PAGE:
Rock revetment is the process of strategically placing different sized stones to absorb the impact of waterbodies made on shorelines. Along the Great Lakes shorelines, revetments are particularly important due to the constant shoreline depth changes due to storm surges and seiches.
New Heitz has the equipment and experience needed to install your rock revetment safely and correctly. First the shoreline is graded and a geofabric is placed underneath the rocks to prevent washout. Toe stones, which are larger, often boulder-sized rocks are placed beneath the water line to support the smaller rocks that are piled on top. The waves and changing water level are deflected by the rocks, which protects the shoreline from erosion.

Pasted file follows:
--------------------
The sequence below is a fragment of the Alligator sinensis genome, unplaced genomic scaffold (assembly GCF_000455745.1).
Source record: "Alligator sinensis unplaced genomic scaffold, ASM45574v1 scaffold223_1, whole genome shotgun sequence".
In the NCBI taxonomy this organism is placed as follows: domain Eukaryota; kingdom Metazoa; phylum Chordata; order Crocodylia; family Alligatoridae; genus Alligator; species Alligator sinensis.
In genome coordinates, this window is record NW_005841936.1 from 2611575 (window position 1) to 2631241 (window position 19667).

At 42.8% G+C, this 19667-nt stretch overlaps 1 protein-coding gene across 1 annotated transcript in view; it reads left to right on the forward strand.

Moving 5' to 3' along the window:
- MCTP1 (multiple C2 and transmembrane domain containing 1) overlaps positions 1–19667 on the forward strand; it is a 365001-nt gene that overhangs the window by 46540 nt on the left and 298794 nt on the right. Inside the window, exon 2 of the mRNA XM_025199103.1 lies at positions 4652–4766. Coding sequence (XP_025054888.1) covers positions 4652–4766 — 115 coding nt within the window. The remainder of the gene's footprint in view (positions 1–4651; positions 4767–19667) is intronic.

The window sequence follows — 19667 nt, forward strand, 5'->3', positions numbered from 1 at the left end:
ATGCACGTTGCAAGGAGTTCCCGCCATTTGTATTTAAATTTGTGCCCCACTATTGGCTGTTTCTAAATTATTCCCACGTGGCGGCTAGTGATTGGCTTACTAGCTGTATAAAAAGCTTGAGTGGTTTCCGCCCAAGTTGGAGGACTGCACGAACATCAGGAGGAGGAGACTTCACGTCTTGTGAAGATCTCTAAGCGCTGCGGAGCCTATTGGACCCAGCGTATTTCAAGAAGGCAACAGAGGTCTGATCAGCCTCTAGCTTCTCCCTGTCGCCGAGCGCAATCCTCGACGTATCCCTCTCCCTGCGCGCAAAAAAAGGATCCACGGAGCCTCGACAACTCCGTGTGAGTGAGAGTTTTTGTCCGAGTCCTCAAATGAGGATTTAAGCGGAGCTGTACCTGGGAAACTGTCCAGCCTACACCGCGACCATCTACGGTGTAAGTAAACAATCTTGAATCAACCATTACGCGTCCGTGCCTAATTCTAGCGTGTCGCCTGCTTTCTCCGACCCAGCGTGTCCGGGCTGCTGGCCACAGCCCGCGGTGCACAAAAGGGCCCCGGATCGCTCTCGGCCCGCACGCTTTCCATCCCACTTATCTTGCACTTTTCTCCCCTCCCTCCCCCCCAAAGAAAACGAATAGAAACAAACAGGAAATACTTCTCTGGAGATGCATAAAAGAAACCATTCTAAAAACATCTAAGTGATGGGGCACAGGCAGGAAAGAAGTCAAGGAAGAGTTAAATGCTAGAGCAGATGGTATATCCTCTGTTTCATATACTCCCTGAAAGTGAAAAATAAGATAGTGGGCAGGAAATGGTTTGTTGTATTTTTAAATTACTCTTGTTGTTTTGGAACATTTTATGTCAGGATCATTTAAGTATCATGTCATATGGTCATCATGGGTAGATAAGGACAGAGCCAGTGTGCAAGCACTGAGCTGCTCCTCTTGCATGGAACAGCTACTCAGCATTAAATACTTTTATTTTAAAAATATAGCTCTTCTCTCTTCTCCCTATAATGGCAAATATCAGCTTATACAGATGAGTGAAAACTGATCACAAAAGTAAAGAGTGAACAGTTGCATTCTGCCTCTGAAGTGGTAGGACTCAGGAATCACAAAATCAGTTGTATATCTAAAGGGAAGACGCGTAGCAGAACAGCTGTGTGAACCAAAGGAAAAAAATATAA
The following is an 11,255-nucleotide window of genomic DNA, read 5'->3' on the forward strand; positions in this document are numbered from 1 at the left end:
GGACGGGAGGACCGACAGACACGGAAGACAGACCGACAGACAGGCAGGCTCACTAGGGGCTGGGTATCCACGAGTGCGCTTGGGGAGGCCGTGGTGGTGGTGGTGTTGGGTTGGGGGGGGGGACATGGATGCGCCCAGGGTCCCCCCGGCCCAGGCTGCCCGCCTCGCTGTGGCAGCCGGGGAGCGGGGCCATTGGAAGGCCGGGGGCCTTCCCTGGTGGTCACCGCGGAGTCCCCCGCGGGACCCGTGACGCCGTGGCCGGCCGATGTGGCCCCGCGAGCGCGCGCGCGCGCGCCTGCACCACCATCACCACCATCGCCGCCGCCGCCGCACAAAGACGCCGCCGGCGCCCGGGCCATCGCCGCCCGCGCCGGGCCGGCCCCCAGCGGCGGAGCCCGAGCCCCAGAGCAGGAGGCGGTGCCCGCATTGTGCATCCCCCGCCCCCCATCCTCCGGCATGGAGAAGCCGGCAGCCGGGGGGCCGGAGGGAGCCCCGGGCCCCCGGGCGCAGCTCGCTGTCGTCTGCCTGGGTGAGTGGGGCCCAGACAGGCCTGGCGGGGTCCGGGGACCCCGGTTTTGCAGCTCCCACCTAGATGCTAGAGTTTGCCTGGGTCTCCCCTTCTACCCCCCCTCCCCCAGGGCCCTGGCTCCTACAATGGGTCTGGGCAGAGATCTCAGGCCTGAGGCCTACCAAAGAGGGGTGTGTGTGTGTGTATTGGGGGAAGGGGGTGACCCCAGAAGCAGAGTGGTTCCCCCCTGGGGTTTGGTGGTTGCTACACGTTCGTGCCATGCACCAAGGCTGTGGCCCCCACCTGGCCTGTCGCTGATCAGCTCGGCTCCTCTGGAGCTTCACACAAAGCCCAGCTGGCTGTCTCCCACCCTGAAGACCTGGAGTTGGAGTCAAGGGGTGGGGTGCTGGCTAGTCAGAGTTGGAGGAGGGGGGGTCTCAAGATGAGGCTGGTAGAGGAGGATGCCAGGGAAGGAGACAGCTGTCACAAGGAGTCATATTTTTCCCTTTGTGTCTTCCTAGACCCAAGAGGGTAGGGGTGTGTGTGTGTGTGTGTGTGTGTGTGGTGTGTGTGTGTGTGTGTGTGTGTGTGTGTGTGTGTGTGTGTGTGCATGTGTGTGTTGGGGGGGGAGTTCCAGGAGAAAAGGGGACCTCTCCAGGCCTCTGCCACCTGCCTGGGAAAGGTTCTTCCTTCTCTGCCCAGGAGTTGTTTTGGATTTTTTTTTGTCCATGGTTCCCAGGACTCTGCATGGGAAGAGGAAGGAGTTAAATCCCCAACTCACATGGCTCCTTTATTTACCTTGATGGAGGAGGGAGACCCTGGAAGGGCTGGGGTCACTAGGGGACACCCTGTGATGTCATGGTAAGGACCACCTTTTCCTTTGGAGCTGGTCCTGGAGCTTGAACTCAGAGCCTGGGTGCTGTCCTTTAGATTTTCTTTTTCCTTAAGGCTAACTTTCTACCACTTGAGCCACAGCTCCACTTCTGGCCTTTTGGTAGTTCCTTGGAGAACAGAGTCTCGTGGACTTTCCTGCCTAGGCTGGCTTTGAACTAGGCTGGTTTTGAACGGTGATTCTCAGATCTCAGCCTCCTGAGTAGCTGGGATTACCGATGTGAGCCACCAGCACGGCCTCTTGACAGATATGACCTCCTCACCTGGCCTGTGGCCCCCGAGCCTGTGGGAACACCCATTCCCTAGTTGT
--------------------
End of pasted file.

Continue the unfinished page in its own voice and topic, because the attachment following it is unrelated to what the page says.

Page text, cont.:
For smaller waterbodies like inland lakes and large ponds, New Heitz suggests retaining walls or seawalls for your shoreline needs. Of course a smaller-scale rock revetment is also possible, however retaining walls generally offer easier access to the water at any point, rather than climbing over rocks to get to your friends that are peacefully floating away on inflatable tubes, just waiting for you to join.
Another benefit of retaining walls are that they require much smaller equipment than rock revetments, and can be set in place without disturbing much of your surrounding shoreline, which allows for a quick installation so your kids can get back to scaring all the fish away at the lakehouse.